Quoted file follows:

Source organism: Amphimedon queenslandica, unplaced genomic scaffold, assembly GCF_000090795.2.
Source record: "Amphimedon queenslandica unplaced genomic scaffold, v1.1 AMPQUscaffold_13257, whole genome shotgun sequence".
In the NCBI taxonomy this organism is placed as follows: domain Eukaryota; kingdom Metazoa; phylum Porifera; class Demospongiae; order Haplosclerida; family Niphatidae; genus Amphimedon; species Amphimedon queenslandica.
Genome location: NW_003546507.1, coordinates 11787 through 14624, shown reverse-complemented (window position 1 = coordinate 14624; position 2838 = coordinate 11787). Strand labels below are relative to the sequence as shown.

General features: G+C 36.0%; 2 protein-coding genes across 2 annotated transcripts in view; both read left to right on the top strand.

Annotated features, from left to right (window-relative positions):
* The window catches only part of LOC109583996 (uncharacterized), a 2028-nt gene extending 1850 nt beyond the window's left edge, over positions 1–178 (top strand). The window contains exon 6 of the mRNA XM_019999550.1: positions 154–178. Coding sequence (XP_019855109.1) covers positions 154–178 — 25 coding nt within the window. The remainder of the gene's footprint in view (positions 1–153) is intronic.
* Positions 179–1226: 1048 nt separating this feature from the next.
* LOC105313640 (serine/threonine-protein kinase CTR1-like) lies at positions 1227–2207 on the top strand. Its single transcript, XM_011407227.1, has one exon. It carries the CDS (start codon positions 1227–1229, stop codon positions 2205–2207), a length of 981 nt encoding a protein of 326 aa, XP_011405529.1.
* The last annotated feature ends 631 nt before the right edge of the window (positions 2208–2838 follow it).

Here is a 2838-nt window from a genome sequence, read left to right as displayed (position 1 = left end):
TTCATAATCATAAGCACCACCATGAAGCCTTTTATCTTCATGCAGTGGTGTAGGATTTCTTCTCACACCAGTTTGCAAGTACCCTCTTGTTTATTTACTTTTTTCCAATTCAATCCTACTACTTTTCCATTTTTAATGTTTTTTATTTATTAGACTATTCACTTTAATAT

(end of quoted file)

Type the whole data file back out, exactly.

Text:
Source organism: Amphimedon queenslandica, unplaced genomic scaffold, assembly GCF_000090795.2.
Source record: "Amphimedon queenslandica unplaced genomic scaffold, v1.1 AMPQUscaffold_13257, whole genome shotgun sequence".
In the NCBI taxonomy this organism is placed as follows: domain Eukaryota; kingdom Metazoa; phylum Porifera; class Demospongiae; order Haplosclerida; family Niphatidae; genus Amphimedon; species Amphimedon queenslandica.
Genome location: NW_003546507.1, coordinates 11787 through 14624, shown reverse-complemented (window position 1 = coordinate 14624; position 2838 = coordinate 11787). Strand labels below are relative to the sequence as shown.

General features: G+C 36.0%; 2 protein-coding genes across 2 annotated transcripts in view; both read left to right on the top strand.

Annotated features, from left to right (window-relative positions):
* The window catches only part of LOC109583996 (uncharacterized), a 2028-nt gene extending 1850 nt beyond the window's left edge, over positions 1–178 (top strand). The window contains exon 6 of the mRNA XM_019999550.1: positions 154–178. Coding sequence (XP_019855109.1) covers positions 154–178 — 25 coding nt within the window. The remainder of the gene's footprint in view (positions 1–153) is intronic.
* Positions 179–1226: 1048 nt separating this feature from the next.
* LOC105313640 (serine/threonine-protein kinase CTR1-like) lies at positions 1227–2207 on the top strand. Its single transcript, XM_011407227.1, has one exon. It carries the CDS (start codon positions 1227–1229, stop codon positions 2205–2207), a length of 981 nt encoding a protein of 326 aa, XP_011405529.1.
* The last annotated feature ends 631 nt before the right edge of the window (positions 2208–2838 follow it).

Here is a 2838-nt window from a genome sequence, read left to right as displayed (position 1 = left end):
TTCATAATCATAAGCACCACCATGAAGCCTTTTATCTTCATGCAGTGGTGTAGGATTTCTTCTCACACCAGTTTGCAAGTACCCTCTTGTTTATTTACTTTTTTCCAATTCAATCCTACTACTTTTCCATTTTTAATGTTTTTTATTTATTAGACTATTCACTTTAATAT